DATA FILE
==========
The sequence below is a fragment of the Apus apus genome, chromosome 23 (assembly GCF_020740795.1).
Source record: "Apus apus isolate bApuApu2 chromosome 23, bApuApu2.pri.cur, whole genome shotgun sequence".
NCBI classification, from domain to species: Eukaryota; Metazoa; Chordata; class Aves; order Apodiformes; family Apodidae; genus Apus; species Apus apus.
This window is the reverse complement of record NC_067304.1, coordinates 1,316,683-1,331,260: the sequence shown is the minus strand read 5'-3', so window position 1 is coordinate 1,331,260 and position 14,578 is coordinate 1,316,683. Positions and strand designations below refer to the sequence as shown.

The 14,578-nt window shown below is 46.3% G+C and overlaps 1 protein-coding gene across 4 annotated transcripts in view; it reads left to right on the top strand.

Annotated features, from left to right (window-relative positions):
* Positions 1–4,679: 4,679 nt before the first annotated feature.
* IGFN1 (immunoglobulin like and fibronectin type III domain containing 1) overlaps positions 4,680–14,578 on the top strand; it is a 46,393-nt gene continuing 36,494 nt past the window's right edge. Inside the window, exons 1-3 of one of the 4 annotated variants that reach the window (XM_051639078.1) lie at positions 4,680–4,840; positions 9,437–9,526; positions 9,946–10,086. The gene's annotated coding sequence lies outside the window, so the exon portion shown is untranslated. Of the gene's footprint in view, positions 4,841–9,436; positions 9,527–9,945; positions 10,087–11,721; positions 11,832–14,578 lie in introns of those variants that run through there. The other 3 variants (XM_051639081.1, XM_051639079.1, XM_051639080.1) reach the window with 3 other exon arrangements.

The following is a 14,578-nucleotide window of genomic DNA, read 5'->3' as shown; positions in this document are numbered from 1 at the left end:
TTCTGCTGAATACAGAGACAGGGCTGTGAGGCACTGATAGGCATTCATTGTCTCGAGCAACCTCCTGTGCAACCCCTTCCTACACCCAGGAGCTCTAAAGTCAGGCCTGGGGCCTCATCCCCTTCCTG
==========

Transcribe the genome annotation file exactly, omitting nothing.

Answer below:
The sequence below is a fragment of the Apus apus genome, chromosome 23 (assembly GCF_020740795.1).
Source record: "Apus apus isolate bApuApu2 chromosome 23, bApuApu2.pri.cur, whole genome shotgun sequence".
NCBI classification, from domain to species: Eukaryota; Metazoa; Chordata; class Aves; order Apodiformes; family Apodidae; genus Apus; species Apus apus.
This window is the reverse complement of record NC_067304.1, coordinates 1,316,683-1,331,260: the sequence shown is the minus strand read 5'-3', so window position 1 is coordinate 1,331,260 and position 14,578 is coordinate 1,316,683. Positions and strand designations below refer to the sequence as shown.

The 14,578-nt window shown below is 46.3% G+C and overlaps 1 protein-coding gene across 4 annotated transcripts in view; it reads left to right on the top strand.

Annotated features, from left to right (window-relative positions):
* Positions 1–4,679: 4,679 nt before the first annotated feature.
* IGFN1 (immunoglobulin like and fibronectin type III domain containing 1) overlaps positions 4,680–14,578 on the top strand; it is a 46,393-nt gene continuing 36,494 nt past the window's right edge. Inside the window, exons 1-3 of one of the 4 annotated variants that reach the window (XM_051639078.1) lie at positions 4,680–4,840; positions 9,437–9,526; positions 9,946–10,086. The gene's annotated coding sequence lies outside the window, so the exon portion shown is untranslated. Of the gene's footprint in view, positions 4,841–9,436; positions 9,527–9,945; positions 10,087–11,721; positions 11,832–14,578 lie in introns of those variants that run through there. The other 3 variants (XM_051639081.1, XM_051639079.1, XM_051639080.1) reach the window with 3 other exon arrangements.

The following is a 14,578-nucleotide window of genomic DNA, read 5'->3' as shown; positions in this document are numbered from 1 at the left end:
TTCTGCTGAATACAGAGACAGGGCTGTGAGGCACTGATAGGCATTCATTGTCTCGAGCAACCTCCTGTGCAACCCCTTCCTACACCCAGGAGCTCTAAAGTCAGGCCTGGGGCCTCATCCCCTTCCTG